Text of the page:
On January 31, 2020, FERC rejected Southwest Power Pool, Inc.’s (“SPP”) proposed Tariff revisions to eliminate SPP’s current policy of offering transmission revenue credits as reimbursement for certain transmission network upgrades, and to instead provide term- and value-limited transmission congestion rights for all such upgrades. Under SPP’s proposal, a party that funds certain network upgrades would receive incremental transmission congestion rights for a limited term of up to twenty years or until the party that sponsored the upgrade recovered their costs, with interest. FERC held that this cap on recovery would disincentivize construction of merchant transmission projects, and rejected SPP’s proposal without prejudice to SPP submitting a revised proposal that does not impose a cap on the term and value of the incremental transmission congestion rights.
Currently, SPP offers two reimbursement options to parties that fund sponsored upgrades (i.e., certain transmission network upgrades requested by the transmission customer that do not include generator interconnection-related upgrades): transmission revenue credits or transmission congestion rights. Pursuant to Attachment Z2 of SPP’s Tariff, parties that fund sponsored upgrades may receive credit for the cost of transmission service over SPP’s system as reimbursement for the cost of those upgrades. Incremental transmission congestion rights entitle the holder to a payment or charge equal to the difference in the congestion component of the locational marginal price between a source and sink point on the system. The term of the transmission congestion rights is between ten and twenty years.
SPP’s filing explained that the revenue crediting approach under Attachment Z2 has increased transmission service rates by roughly two percent on average, created additional upgrade costs, and created substantial complexity and uncertainty in the transmission service study process. Instead, SPP proposed to offer only incremental transmission rights to parties that fund Sponsored Upgrades, capped for a term of twenty years or until the funder recovers the cost of the upgrade, including interest.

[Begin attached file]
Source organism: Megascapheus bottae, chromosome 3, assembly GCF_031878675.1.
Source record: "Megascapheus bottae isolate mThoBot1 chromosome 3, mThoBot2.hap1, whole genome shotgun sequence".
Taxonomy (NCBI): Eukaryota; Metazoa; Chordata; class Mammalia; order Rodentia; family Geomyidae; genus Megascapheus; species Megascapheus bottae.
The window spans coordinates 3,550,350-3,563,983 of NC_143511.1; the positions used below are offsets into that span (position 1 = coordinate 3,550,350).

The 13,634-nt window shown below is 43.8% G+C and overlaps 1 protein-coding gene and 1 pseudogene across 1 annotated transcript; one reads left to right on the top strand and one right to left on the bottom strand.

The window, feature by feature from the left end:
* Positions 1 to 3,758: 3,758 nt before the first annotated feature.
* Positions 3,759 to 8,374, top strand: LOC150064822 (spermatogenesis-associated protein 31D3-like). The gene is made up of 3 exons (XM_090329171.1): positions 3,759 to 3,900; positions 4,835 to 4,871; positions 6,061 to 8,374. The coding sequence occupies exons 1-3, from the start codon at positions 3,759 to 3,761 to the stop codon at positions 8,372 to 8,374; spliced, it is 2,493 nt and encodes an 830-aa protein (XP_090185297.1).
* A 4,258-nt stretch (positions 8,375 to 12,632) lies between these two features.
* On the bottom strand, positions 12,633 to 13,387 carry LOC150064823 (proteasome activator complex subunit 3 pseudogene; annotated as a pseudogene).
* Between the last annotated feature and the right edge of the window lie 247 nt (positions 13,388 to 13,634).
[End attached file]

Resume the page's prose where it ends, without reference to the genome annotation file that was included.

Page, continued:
SPP’s proposal faced opposition from various parties including a group of renewable energy developers, who primarily argued that that the proposal violated FERC precedent because an upgrade sponsor would be unable to profit from its investment in the upgrade as a result of the cap on the amount of transmission congestion rights received. The renewable developers also argued that transmission congestion rights are unpredictable, risky, and that SPP transmission customers have never selected them over transmission revenue credits; that using a congestion hedging product would not ensure all beneficiaries of a sponsored upgrade pay a rate commensurate with the benefits they received from the upgrade; and that the SPP Board did not vote on the Tariff sheets included in SPP’s filing, as required by its Membership Agreement and bylaws.
FERC rejected SPP’s proposal without prejudice on the basis that capping the term and value of the transmission congestion rights at the cost of the upgrade would unjustly and unreasonably eliminate the funding party’s ability to earn a profit on its investment. In rejecting SPP’s proposal on these grounds, FERC did not address other arguments by protesting renewable developers or other intervenors.
FERC’s January 31 order is available here.